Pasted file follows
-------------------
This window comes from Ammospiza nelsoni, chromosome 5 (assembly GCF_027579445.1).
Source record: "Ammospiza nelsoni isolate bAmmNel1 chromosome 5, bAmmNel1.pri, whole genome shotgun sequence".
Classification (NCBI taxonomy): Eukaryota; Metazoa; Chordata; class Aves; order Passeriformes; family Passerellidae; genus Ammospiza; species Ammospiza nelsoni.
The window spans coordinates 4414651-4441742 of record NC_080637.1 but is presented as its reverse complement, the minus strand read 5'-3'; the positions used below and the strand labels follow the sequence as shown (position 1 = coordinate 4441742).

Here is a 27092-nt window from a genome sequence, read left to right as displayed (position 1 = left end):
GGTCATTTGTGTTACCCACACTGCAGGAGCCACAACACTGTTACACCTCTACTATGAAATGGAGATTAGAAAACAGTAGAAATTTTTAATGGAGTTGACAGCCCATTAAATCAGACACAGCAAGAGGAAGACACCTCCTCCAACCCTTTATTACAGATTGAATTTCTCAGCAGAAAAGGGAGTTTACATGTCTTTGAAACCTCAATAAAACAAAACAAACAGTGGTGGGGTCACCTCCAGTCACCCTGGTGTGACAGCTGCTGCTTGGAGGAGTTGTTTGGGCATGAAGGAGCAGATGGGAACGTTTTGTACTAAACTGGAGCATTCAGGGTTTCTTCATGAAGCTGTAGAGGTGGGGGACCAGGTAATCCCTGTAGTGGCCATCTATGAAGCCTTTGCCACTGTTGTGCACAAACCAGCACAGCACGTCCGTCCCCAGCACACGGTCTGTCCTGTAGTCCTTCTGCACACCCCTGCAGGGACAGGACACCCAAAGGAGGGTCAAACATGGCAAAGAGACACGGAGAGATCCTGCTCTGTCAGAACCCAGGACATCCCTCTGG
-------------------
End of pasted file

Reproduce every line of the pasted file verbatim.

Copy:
This window comes from Ammospiza nelsoni, chromosome 5 (assembly GCF_027579445.1).
Source record: "Ammospiza nelsoni isolate bAmmNel1 chromosome 5, bAmmNel1.pri, whole genome shotgun sequence".
Classification (NCBI taxonomy): Eukaryota; Metazoa; Chordata; class Aves; order Passeriformes; family Passerellidae; genus Ammospiza; species Ammospiza nelsoni.
The window spans coordinates 4414651-4441742 of record NC_080637.1 but is presented as its reverse complement, the minus strand read 5'-3'; the positions used below and the strand labels follow the sequence as shown (position 1 = coordinate 4441742).

Here is a 27092-nt window from a genome sequence, read left to right as displayed (position 1 = left end):
GGTCATTTGTGTTACCCACACTGCAGGAGCCACAACACTGTTACACCTCTACTATGAAATGGAGATTAGAAAACAGTAGAAATTTTTAATGGAGTTGACAGCCCATTAAATCAGACACAGCAAGAGGAAGACACCTCCTCCAACCCTTTATTACAGATTGAATTTCTCAGCAGAAAAGGGAGTTTACATGTCTTTGAAACCTCAATAAAACAAAACAAACAGTGGTGGGGTCACCTCCAGTCACCCTGGTGTGACAGCTGCTGCTTGGAGGAGTTGTTTGGGCATGAAGGAGCAGATGGGAACGTTTTGTACTAAACTGGAGCATTCAGGGTTTCTTCATGAAGCTGTAGAGGTGGGGGACCAGGTAATCCCTGTAGTGGCCATCTATGAAGCCTTTGCCACTGTTGTGCACAAACCAGCACAGCACGTCCGTCCCCAGCACACGGTCTGTCCTGTAGTCCTTCTGCACACCCCTGCAGGGACAGGACACCCAAAGGAGGGTCAAACATGGCAAAGAGACACGGAGAGATCCTGCTCTGTCAGAACCCAGGACATCCCTCTGG